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And this was the week that we learned the government is spending $775 per child per day to house migrant children in the temporary tent camps it is running along the border and in southern Florida.  

We’ve crossed a line when Peter Vu’s offer of shelter to a migrant family becomes just another object of right-wing Trumpish fury, something to be attacked and belittled, rather than something to celebrate and be thankful for. 

I’ve spent my entire life trying to figure out how the entire nation of Germany, all of its ordinary citizens living in cities and towns and villages across the country, could have stood by while their own government rounded up people and stuck them in hastily built, disgusting concentration camps, and then proceeded to kill them by gas or bullets or starvation or overwork or disease or simple filth and neglect. 

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This was the week I think I finally understood it. What happened in Nazi Germany didn’t affect their own lives, it happened away from them, it happened to “others,” to people who were not like them, whom they had been conditioned to hate, and it happened at the direction of a leader they admired and revered. And it happened with the overt or tacit approval of their fellow citizens all around them.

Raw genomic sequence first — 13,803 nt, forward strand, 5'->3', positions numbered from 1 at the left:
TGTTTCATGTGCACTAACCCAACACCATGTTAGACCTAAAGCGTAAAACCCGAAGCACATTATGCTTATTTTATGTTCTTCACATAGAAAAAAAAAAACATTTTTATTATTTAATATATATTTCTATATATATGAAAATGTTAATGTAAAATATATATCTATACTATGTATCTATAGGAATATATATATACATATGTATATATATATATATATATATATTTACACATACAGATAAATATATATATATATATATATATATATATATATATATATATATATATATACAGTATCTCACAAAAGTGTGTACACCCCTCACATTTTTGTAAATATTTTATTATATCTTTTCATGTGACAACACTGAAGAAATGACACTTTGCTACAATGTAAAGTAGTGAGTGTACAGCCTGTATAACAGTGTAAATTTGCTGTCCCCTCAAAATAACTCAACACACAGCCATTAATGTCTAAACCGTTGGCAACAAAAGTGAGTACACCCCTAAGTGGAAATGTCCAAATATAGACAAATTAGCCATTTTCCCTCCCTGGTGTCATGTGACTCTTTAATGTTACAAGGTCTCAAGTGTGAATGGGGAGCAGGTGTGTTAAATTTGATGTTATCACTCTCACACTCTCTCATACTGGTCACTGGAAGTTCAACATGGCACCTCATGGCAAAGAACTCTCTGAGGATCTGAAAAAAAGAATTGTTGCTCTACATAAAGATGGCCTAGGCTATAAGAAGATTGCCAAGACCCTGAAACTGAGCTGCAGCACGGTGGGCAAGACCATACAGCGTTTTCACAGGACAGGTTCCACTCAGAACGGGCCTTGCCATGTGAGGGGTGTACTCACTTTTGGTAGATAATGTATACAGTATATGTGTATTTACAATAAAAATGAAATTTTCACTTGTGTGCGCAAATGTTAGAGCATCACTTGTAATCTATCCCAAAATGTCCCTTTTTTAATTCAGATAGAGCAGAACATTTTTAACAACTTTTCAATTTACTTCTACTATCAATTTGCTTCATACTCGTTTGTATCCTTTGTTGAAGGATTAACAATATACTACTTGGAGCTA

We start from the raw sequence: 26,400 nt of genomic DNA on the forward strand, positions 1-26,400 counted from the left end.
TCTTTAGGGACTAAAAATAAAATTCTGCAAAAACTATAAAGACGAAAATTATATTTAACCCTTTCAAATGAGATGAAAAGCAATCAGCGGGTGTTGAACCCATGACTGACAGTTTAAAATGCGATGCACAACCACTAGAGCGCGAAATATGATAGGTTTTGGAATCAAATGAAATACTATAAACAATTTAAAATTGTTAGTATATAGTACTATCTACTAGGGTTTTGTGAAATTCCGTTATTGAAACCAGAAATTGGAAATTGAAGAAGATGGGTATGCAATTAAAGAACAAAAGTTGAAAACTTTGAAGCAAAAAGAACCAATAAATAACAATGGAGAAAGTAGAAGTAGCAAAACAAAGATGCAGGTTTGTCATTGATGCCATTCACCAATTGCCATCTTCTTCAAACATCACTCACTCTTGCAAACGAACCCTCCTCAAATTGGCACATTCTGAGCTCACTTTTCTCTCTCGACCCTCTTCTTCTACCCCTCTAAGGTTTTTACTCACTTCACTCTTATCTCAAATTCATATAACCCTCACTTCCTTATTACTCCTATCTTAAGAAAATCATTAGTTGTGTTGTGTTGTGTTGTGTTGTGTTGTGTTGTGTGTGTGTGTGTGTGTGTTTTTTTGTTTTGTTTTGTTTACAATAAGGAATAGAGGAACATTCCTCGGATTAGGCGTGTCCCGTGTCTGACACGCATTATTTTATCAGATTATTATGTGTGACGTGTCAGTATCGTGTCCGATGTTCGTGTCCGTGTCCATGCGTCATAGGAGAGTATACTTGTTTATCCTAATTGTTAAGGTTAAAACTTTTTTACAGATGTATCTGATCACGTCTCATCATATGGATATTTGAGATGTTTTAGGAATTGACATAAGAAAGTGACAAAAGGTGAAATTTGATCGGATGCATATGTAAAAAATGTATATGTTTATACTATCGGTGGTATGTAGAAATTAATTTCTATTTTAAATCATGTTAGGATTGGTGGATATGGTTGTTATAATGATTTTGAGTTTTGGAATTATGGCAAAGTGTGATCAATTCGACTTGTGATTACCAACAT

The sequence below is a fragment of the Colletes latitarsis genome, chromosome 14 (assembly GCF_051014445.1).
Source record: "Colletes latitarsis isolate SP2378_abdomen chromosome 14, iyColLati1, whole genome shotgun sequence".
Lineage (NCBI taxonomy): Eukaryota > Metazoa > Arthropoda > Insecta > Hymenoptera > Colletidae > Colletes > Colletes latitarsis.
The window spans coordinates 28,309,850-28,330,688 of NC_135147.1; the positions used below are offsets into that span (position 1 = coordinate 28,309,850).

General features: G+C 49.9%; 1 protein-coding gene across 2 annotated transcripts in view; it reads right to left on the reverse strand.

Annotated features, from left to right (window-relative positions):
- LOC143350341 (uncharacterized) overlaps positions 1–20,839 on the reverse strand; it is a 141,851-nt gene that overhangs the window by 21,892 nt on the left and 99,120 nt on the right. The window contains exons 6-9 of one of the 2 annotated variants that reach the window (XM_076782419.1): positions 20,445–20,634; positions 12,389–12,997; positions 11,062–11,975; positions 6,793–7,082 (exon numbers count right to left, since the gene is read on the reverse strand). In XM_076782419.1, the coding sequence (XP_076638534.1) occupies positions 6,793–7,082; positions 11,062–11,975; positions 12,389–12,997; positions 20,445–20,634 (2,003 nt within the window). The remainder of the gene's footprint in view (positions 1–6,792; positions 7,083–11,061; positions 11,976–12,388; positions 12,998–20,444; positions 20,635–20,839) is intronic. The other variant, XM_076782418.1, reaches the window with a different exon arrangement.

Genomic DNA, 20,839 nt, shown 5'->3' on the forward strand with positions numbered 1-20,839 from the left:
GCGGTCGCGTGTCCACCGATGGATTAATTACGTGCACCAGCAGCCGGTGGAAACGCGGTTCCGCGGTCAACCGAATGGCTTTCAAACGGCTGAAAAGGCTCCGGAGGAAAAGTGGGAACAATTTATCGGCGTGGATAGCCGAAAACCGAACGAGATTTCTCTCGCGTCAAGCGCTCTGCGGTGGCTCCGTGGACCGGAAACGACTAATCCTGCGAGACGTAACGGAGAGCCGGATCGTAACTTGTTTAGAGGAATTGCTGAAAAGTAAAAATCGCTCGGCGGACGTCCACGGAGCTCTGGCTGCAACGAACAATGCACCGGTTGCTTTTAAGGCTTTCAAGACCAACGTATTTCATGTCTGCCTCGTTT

This is what is happening in our country right now, right this minute, right in front of us. We are being shown horrible photographs of death along the border. We are being provided with stories of incredible injustice, like the arrests and prosecutions of people leaving water in the desert for migrants. We are being provided with information like this, from the New Yorker, describing conditions in one of our own government’s camps for migrant children: 

“There are some other stories that we’ve heard from the children, such as that one of the guards has an older child, who’s seventeen, serve as the unofficial guard inside the room. So he tells the kids what to do, and he tries to keep the room neat and straighten up the mattresses and everything. Now, the guards reward him with extra food, and when a seven-year-old saw that this older boy was getting extra food by being helpful, he asked if he could help clean up the room and keep it neat so that he, too, could get extra food. And the seventeen-year-old chastised him for this, and then when an older sibling tried to stand up for his little brother, the guard intervened and reprimanded both the little boy and his older brother.”